As highlighted in this prior post, in October 2015 The Wall Street Journal published a front-page “nana nana boo boo” article seemingly in response to the New York Times previous Wal-Mart FCPA reporting. The WSJ asserted, citing unnamed sources, that the actual legal investigation of Wal-Mart (as opposed to the journalism investigation) “uncovered evidence that contradicted some of the allegations in the New York Times articles.”
To some FCPA commentators, the apparent scope and severity of Wal-Mart’s FCPA issues was “totally unexpected.” Perhaps the apparent scope and severity of Wal-Mart’s FCPA issues are “totally unexpected” if one fell hook-line-and-sinker for the New York Times coverage. And to be sure, many people did and the New York Times article created a media feeding frenzy and offered up a divisive company as a punching bag.
Many lined up to take punches at Wal-Mart and used the company’s FCPA scrutiny to advance various policy positions even though the only “support” for the positions was an article written by a non-lawyer journalist. For instance, certain commentators predicted that the Wal-Mart derivative actions would set a new standard for director liability. They were once again proven wrong. As highlighted here, the document request dispute in connection with a Wal-Mart derivative action in Delaware was much to do about nothing. More importantly, as highlighted here, a federal court judge dismissed eight Wal-Mart shareholder FCPA-related derivative claims that were consolidated into one action. As highlighted in this post, in July 2016 the Eighth Circuit affirmed dismissal of the derivative actions.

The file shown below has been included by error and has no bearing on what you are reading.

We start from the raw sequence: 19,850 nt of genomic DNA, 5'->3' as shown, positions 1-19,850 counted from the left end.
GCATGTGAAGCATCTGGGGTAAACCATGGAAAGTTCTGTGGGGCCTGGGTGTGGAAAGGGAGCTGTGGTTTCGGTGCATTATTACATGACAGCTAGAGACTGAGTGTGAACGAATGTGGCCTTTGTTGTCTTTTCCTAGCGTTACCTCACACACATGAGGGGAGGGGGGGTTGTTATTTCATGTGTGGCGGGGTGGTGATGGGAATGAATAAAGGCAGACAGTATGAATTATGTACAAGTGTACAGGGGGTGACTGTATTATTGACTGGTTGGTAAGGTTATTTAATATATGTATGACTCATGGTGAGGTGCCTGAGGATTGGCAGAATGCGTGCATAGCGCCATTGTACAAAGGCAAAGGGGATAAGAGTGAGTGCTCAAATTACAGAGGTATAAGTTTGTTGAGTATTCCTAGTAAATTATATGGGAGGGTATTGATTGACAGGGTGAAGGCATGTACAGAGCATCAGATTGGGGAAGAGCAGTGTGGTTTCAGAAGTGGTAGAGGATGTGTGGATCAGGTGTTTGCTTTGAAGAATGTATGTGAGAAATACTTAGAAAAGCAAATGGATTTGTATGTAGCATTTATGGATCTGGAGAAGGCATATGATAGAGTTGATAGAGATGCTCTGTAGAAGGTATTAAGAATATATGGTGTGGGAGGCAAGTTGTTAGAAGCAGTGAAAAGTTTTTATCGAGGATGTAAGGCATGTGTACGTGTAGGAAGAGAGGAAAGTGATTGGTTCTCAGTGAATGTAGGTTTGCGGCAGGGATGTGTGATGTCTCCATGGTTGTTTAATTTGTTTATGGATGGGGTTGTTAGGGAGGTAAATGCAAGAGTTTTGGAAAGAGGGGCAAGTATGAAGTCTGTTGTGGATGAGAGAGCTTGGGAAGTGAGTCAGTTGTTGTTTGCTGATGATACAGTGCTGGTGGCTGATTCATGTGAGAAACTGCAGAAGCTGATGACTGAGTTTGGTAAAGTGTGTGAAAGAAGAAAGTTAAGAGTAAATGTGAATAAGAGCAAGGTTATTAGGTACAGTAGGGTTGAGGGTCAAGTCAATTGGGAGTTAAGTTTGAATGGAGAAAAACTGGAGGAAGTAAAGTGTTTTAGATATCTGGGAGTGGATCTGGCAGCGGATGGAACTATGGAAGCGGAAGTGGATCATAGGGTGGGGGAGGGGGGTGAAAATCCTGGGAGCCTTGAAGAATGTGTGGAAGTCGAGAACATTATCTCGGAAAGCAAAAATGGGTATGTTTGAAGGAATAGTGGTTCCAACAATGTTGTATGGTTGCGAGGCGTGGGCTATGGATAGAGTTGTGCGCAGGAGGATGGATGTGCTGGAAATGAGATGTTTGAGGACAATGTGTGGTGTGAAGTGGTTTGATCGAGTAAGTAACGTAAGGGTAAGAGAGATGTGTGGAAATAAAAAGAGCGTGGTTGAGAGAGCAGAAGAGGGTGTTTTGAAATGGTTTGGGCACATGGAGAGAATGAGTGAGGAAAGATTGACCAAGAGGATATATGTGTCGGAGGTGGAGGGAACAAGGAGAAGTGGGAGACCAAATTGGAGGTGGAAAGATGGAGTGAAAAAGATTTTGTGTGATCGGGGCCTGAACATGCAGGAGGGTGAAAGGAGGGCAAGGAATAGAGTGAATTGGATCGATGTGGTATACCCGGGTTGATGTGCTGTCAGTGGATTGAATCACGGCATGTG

Much of Wal-Mart’s FCPA scrutiny coverage over the past seven years has been overblown and at times breathless (see here – Wal-Mart’s scrutiny “will test FCPA enforcement in new ways.”).
Not here at FCPA Professor.
Readers of this website will recall that I have consistently called the FCPA aspects of Wal-Mart’s scrutiny “unremarkable.” See here for the 2012 article “Foreign Corrupt Practices Act Enforcement As Seen Through Wal-Mart’s Potential Explosure,” see here for coverage on the one year anniversary of the NY Times article, here for coverage on the two year anniversary of the NY Times article, and here for coverage on the three year anniversary of the NY Times article, and here for coverage of the four year anniversary of the NY Times article, and here for coverage of the five year anniversary of the NY Times article and here for coverage of the six year anniversary of the NY Times article. See here and here for additional critical commentary about the NY Times article.